Jibril Abdulmalik, Emeka Nwefoh, James Obindo, Samuel Dakwak, Motunrayo Ayobola, John Umaru, Elisha Samuel, Christopher Ogoshi, and Julian Eaton
Lymphatic filariasis (LF) is a chronic and disfiguring condition that can lead to significant disability.1 Global estimates project that infection with the filarial parasite, which causes LF, is present in at least 120 million persons, with about 40 million people exhibiting clinical symptoms and signs.2 Thus, the condition is now recognized as a public health priority, along with other neglected tropical diseases (NTDs).3
This recognition has led to concerted efforts to eliminate the threat of LF and other NTDs, such as the launch of the Global Programme to Eliminate LF by 2020.4 A combined approach using several initiatives—including the use of mass drug administration campaigns as preventive chemotherapy in endemic areas, the provision of effective treatment for infected persons, and sustainable water, sanitation, and hygiene programs—has been deployed globally with successful results. The prevalence of LF in Nigeria ranges from 14% to 32%, depending on the region.5 Over 106 million people in the country have been found to be at risk of LF, making Nigeria the country with the largest at-risk population in Africa.6 Nonetheless, significant progress is being made with respect to mass drug administration across endemic regions and treatment for affected persons. Indeed, two North Central states of Nigeria that were previously endemic for LF (Plateau and Nassarawa) recently met criteria to stop statewide mass drug administration for LF—the very first states in Nigeria to achieve this feat.7 Despite this progress in prevention efforts, individuals already affected must live with the long-term consequences of the disease.
Increasingly, NTDs, including LF, have been recognized as being associated with a reduced quality of life as a result of social exclusion, stigma, and discrimination.8 Stigma is the result of a real or perceived difference that causes affected individuals or groups to be identified as inferior. It pertains to “any attribute, trait or disorder that marks an individual as being unacceptably different from the accepted norm, and that elicits some form of community sanction”.9 Such traits or attributes include physical deformity, disease condition, gender, sexual orientation, and ethnicity, among others. Discrimination—also described as enacted stigma—is a closely associated concept that describes unfair and unjust treatment. Thus, stigma is best seen as a composite of three issues: (1) ignorance of a condition or people; (2) prejudice manifesting as fear, anxiety, and avoidance; and (3) discrimination resulting in systematic disadvantages in various domains of life, including work life, home and personal life, community participation, and access to health care.10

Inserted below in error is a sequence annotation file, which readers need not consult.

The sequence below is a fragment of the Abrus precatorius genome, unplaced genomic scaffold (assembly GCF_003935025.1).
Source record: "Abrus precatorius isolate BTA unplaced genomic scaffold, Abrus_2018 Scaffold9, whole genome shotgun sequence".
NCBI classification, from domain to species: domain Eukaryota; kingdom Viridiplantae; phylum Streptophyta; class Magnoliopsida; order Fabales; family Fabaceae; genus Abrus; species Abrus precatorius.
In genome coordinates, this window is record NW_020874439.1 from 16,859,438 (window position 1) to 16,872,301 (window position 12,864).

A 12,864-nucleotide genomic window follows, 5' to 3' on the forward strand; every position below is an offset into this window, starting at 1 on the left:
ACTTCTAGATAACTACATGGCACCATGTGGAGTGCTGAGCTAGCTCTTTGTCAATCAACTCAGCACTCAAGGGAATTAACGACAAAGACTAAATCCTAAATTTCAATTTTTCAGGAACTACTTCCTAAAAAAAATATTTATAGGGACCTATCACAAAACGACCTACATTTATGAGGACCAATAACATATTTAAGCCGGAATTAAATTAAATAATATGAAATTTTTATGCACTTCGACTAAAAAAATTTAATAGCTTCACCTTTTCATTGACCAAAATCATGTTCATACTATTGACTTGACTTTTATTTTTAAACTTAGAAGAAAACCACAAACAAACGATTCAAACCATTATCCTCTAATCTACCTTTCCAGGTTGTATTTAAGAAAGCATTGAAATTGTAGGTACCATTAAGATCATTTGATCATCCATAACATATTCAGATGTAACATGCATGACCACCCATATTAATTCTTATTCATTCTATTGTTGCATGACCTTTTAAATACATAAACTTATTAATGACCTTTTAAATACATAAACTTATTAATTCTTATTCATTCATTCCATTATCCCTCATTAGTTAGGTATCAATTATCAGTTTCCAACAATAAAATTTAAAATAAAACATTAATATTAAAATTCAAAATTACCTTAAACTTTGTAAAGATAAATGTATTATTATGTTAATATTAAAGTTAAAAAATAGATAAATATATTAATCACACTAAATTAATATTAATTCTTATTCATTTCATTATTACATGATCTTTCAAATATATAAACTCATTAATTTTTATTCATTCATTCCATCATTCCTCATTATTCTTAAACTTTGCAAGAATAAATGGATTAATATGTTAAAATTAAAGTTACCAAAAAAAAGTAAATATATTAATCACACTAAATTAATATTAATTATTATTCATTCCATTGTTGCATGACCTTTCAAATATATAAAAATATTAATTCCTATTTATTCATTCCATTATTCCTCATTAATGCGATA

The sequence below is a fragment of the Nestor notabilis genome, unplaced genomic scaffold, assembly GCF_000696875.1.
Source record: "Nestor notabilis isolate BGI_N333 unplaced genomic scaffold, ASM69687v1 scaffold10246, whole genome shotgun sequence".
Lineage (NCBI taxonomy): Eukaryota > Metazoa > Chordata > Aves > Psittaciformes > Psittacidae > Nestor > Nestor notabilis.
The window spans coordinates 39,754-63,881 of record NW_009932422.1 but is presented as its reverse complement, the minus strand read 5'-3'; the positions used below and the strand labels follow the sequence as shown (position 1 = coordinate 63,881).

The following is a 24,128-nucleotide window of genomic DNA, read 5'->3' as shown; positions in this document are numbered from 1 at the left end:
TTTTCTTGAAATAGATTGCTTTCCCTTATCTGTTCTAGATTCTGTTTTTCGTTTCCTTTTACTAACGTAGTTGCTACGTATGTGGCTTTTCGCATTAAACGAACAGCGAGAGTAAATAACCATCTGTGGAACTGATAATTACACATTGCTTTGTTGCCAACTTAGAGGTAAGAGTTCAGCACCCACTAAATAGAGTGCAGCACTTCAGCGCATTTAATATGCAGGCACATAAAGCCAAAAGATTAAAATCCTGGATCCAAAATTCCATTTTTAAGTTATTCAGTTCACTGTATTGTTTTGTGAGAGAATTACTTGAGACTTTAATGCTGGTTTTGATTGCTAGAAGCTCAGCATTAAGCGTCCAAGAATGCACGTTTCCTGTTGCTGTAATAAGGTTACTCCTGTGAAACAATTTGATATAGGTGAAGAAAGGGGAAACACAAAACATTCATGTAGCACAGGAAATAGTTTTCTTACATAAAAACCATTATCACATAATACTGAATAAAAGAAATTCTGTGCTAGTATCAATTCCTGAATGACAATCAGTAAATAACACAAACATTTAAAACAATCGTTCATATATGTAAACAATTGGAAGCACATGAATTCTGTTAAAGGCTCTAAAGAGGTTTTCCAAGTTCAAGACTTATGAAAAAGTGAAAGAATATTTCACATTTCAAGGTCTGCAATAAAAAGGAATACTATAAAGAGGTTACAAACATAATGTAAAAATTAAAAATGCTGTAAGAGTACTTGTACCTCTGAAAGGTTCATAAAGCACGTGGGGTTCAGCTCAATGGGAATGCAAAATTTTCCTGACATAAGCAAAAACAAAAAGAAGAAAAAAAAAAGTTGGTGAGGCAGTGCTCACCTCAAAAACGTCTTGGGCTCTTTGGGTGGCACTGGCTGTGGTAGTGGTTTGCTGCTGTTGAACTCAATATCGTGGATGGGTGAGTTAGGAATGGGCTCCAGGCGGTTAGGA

Several studies have explored stigma and its associated socioeconomic consequences among affected persons living with LF and other NTDs, but there is a paucity of studies seeking to understand the stigma, associated experiences of exclusion and discrimination, and emotional reactions and consequences among persons living with LF in Nigeria, despite the country having the largest disease burden in Africa.11 Recent estimates conservatively estimate that 50% of clinical patients with LF have co-morbid depression.12 Others have also postulated that stigma and discrimination lead to co-morbid mental health problems and to a reduction in health-related quality of life.13 The wider burden of LF is therefore likely to be considerably higher if these co-morbidities are taken into account.
Furthermore, the spirit of the Sustainable Development Goals (SDGs) is to “leave no one behind,” thus emphasizing the importance of equity as a consideration in international development. LF and other NTDs are known to disproportionately affect the most disadvantaged: the rural poor with reduced access to health care services and clean potable water.14 Such marginalized groups tend to have little power, and therefore a human rights-based approach should be an important consideration in efforts to combat LF and other NTDs. Nigeria has ratified most international treaties and conventions that provide a framework for respecting these rights, such as the International Covenant on Economic, Social and Cultural Rights, the Convention on the Rights of Persons with Disabilities, and the African Charter on Human and Peoples’ Rights. Unfortunately, implementation has been very weak, making the realization of these rights a challenge for marginalized communities, including those with NTDs.
Thus, although previous studies from Nigeria have described the epidemiological and clinical characteristics of LF, the experiences of stigma, discrimination, and associated mental health challenges remain unclear for individuals living with this disease in Nigeria. A better understanding of such experiences is an important first step upon which to premise advocacy for a rights-based approach to address the identified problems. Our study sought to fill this gap. Specifically, it explored three aspects: (1) sociocultural perceptions and beliefs around LF, as experienced by persons affected by LF; (2) stigma experiences associated with LF, as well as the disease’s impact on daily functioning, including work, family and community life, and enjoyment of human rights; and (3) the emotional and mental health consequences of the disease, as well as the coping strategies used by persons living with LF.